In a sense, eating seeds feels wrong.
It feels criminal. Sinful, physically and metaphysically -- because every seed holds the literal potential for not only the next generation of plants but the next and the next and the next: That is, for future plants in perpetuity, which is to say life on earth forever, including human life.
With every seed we eat, however tiny, how much health and sustainability do we deny our descendants? How much less beautiful will the earth be without all the golden flax and countless pumpkins whose existence we deny with every seed we crunch between our teeth? That cheap snack you devoured at the bus stop: How many future Vincent Van Goghs will now be denied their fields of glorious yellow sunflowers to paint?
Does anyone here remember that epiphanic Gilligan's Island episode in which the castaways plant a vegetable garden and the Professor says, "If these seeds die, we die?"
It's true. Eating seeds is a form of murder, but deal with it -- because eating seeds has become very trendy indeed. Pro-paleo? Our prehistoric ancestors ate seeds. That was wise, because recent studies suggest that hemp seeds counter fatigue and boost the immune system, that hemp seeds are very high in essential omega-3 and omega-6 fatty acids, that chia seeds promote heart and liver health, and that roasted apricot kernels are antioxidant powerhouses, as are pumpkin and sesame seeds.
So now dishes featuring whole complete seeds are popping up in chic restaurants such as Caulfield's Bar and Dining Room in Beverly Hills, where Chef Stephen Kalt serves a roasted beet-avocado-arugula-pumpkin-seed salad. Chef Bryan Moscatello of Chicago's Storefront Company serves quail with egg, endive, apricot kernels and coupole. Chef Gonzalo Rivera at Sausalito's Copita Tequileria y Comida uses whole pumpkin seeds -- aka pipián -- in a ceviche (depicted above) that is fueled by Kümmel, the caraway-seed liqueur. At San Francisco's Baker & Banker, chefs Jeff Banker and Lori Baker serve sesame brittle with a new salad that incorporates avocado, farmers' cheese, sprouts, greens and Banyuls vinaigrette. Chef Matt Christianson of Portland, Oregon's Urban Farmer steakhouse serves pickled rhubarb and chia-seed crackers with his scallop crudo. At San Francisco's Michael Mina, executive chef Ron Siegel serves caviar and octopus alongside sesame-seed-topped farro crackers, as depicted below. This is just the start of something very seedy.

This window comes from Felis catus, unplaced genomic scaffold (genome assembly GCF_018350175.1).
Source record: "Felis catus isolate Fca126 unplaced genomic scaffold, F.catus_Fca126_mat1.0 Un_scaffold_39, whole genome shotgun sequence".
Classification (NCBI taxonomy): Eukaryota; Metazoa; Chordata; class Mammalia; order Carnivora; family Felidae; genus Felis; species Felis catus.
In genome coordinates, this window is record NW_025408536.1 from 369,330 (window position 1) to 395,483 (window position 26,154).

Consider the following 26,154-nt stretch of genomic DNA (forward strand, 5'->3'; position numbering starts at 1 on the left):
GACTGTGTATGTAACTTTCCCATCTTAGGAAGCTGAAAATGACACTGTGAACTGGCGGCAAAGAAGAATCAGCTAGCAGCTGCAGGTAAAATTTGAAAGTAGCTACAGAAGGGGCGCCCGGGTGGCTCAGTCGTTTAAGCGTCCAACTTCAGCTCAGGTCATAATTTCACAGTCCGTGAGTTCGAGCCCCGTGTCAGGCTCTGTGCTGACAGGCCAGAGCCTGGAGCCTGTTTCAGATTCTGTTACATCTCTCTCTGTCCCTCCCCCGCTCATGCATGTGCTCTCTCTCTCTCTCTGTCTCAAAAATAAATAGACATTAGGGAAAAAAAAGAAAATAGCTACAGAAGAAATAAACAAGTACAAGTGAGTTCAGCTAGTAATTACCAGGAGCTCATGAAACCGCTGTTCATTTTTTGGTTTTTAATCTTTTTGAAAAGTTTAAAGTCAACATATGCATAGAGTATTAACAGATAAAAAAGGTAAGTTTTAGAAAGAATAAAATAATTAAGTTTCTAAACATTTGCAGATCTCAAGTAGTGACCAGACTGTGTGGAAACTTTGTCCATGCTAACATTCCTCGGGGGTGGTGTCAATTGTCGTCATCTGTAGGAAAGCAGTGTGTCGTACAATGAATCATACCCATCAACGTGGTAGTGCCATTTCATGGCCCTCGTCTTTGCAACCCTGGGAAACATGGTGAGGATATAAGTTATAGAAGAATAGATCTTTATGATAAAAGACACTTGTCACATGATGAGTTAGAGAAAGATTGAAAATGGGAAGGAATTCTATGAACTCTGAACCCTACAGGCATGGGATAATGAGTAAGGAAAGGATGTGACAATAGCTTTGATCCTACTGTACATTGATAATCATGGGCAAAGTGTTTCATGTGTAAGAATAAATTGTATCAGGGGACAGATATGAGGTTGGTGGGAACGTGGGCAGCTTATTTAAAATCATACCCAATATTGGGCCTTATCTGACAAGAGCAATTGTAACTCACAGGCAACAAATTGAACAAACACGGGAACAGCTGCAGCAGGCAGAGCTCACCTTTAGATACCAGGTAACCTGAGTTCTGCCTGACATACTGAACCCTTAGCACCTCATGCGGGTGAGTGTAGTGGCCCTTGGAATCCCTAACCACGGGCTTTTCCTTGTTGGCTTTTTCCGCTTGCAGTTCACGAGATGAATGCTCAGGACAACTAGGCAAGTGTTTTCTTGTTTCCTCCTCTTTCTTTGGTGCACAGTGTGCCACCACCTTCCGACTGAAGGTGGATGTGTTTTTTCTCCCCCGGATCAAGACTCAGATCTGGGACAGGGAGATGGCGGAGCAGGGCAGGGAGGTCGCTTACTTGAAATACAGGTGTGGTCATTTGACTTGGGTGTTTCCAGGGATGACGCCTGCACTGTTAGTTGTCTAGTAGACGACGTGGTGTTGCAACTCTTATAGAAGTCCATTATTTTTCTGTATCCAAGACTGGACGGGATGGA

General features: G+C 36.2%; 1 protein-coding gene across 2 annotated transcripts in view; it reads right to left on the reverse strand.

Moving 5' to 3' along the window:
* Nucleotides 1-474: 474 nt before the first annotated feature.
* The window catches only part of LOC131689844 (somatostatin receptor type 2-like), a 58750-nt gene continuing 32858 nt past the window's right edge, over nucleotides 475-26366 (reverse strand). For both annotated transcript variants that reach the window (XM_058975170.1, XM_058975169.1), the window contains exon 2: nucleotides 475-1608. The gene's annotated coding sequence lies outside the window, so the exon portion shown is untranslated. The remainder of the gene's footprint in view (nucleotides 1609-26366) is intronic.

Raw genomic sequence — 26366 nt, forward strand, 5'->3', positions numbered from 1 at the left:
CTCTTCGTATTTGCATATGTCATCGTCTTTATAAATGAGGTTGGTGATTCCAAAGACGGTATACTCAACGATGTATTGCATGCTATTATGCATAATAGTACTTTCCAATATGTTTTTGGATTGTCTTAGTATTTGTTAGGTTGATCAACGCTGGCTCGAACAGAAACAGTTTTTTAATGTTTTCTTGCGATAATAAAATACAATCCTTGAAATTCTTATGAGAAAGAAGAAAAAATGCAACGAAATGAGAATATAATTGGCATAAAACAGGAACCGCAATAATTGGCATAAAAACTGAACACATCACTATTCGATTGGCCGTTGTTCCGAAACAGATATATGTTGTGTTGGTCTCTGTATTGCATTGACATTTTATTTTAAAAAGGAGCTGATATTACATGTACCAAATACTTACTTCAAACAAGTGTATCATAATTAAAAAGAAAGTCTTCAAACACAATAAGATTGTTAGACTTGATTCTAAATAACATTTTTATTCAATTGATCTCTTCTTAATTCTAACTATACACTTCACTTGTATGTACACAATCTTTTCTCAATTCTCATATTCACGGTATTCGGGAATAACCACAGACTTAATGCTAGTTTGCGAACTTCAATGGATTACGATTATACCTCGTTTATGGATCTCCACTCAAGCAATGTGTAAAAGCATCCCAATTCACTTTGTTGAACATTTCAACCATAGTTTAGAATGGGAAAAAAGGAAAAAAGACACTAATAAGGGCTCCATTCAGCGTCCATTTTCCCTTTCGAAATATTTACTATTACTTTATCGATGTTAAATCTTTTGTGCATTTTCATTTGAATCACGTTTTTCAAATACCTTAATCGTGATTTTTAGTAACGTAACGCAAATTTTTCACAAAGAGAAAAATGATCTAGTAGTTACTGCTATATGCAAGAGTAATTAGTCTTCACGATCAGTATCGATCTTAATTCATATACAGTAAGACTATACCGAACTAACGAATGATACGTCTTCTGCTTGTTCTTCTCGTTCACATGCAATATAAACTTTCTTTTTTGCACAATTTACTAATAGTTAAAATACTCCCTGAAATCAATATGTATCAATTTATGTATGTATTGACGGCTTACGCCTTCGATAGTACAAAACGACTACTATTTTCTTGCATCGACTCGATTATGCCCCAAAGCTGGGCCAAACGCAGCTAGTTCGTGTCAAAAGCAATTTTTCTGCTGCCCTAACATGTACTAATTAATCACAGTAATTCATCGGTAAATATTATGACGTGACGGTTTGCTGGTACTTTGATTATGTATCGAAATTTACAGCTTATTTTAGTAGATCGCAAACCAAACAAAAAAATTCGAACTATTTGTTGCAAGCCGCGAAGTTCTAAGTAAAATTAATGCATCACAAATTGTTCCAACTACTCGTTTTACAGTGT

Seed dishes scatter the menu at San Francisco's Plant Café Organic: Executive Chef Sascha Weiss offers five-spice sesame-seed-crusted pan-seared tempeh; Meyer lemon sorbet with lemon poppyseed cookies; roasted baby carrots with Moroccan spices, sunflower seeds and sprouts; and spinach salad with goat cheese, toasted pumpkin seeds and Champagne vinaigrette.
"I'm always looking to different foods to bring crunch -- especially when toasted -- and texture and mouthfeel to my cooking," Weiss told me. "Whole seeds do this with the added benefit encompassing huge nutritional value."
Across the bay at Oakland's Picán, Chef Sophie Uong serves a benne-seed sauce -- and lima-bean/chickpea fritters, fried artichokes, pepper chow chow and hickory-smoked eggplant puree -- with arbol chile-grilled lamb chops. "Benne" derives from the Malinke word for the plant otherwise known as sesame; benne wafers were popular in the Colonial South.